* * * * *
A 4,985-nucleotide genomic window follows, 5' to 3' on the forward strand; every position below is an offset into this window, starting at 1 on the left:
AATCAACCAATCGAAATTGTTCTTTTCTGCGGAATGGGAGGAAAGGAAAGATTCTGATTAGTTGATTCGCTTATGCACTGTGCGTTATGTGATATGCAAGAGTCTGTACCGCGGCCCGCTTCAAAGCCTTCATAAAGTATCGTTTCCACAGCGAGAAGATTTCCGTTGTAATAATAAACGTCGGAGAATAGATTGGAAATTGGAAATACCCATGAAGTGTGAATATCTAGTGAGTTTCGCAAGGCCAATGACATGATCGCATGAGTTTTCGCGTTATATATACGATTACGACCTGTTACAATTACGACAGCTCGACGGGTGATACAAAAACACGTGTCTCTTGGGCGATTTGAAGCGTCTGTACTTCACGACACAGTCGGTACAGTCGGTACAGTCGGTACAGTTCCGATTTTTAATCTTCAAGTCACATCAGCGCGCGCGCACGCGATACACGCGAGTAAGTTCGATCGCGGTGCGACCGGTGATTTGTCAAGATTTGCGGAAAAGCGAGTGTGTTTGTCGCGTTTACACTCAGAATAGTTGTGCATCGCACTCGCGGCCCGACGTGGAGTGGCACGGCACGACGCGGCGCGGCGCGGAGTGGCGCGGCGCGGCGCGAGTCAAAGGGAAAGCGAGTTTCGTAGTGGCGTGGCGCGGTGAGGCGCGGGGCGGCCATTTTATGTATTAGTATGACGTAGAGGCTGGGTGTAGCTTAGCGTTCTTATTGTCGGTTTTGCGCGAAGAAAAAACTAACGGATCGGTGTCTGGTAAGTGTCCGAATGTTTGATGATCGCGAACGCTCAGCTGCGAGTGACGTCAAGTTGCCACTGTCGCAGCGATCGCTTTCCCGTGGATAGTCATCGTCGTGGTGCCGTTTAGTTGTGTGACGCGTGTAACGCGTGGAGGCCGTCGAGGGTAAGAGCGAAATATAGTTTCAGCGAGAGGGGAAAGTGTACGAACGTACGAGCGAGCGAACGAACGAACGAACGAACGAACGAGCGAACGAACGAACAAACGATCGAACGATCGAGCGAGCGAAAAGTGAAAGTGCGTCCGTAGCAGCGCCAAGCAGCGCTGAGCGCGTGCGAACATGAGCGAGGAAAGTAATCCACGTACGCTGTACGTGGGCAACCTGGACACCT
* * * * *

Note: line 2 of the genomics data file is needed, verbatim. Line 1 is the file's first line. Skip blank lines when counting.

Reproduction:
AATCAACCAATCGAAATTGTTCTTTTCTGCGGAATGGGAGGAAAGGAAAGATTCTGATTAGTTGATTCGCTTATGCACTGTGCGTTATGTGATATGCAAGAGTCTGTACCGCGGCCCGCTTCAAAGCCTTCATAAAGTATCGTTTCCACAGCGAGAAGATTTCCGTTGTAATAATAAACGTCGGAGAATAGATTGGAAATTGGAAATACCCATGAAGTGTGAATATCTAGTGAGTTTCGCAAGGCCAATGACATGATCGCATGAGTTTTCGCGTTATATATACGATTACGACCTGTTACAATTACGACAGCTCGACGGGTGATACAAAAACACGTGTCTCTTGGGCGATTTGAAGCGTCTGTACTTCACGACACAGTCGGTACAGTCGGTACAGTCGGTACAGTTCCGATTTTTAATCTTCAAGTCACATCAGCGCGCGCGCACGCGATACACGCGAGTAAGTTCGATCGCGGTGCGACCGGTGATTTGTCAAGATTTGCGGAAAAGCGAGTGTGTTTGTCGCGTTTACACTCAGAATAGTTGTGCATCGCACTCGCGGCCCGACGTGGAGTGGCACGGCACGACGCGGCGCGGCGCGGAGTGGCGCGGCGCGGCGCGAGTCAAAGGGAAAGCGAGTTTCGTAGTGGCGTGGCGCGGTGAGGCGCGGGGCGGCCATTTTATGTATTAGTATGACGTAGAGGCTGGGTGTAGCTTAGCGTTCTTATTGTCGGTTTTGCGCGAAGAAAAAACTAACGGATCGGTGTCTGGTAAGTGTCCGAATGTTTGATGATCGCGAACGCTCAGCTGCGAGTGACGTCAAGTTGCCACTGTCGCAGCGATCGCTTTCCCGTGGATAGTCATCGTCGTGGTGCCGTTTAGTTGTGTGACGCGTGTAACGCGTGGAGGCCGTCGAGGGTAAGAGCGAAATATAGTTTCAGCGAGAGGGGAAAGTGTACGAACGTACGAGCGAGCGAACGAACGAACGAACGAACGAACGAGCGAACGAACGAACAAACGATCGAACGATCGAGCGAGCGAAAAGTGAAAGTGCGTCCGTAGCAGCGCCAAGCAGCGCTGAGCGCGTGCGAACATGAGCGAGGAAAGTAATCCACGTACGCTGTACGTGGGCAACCTGGACACCT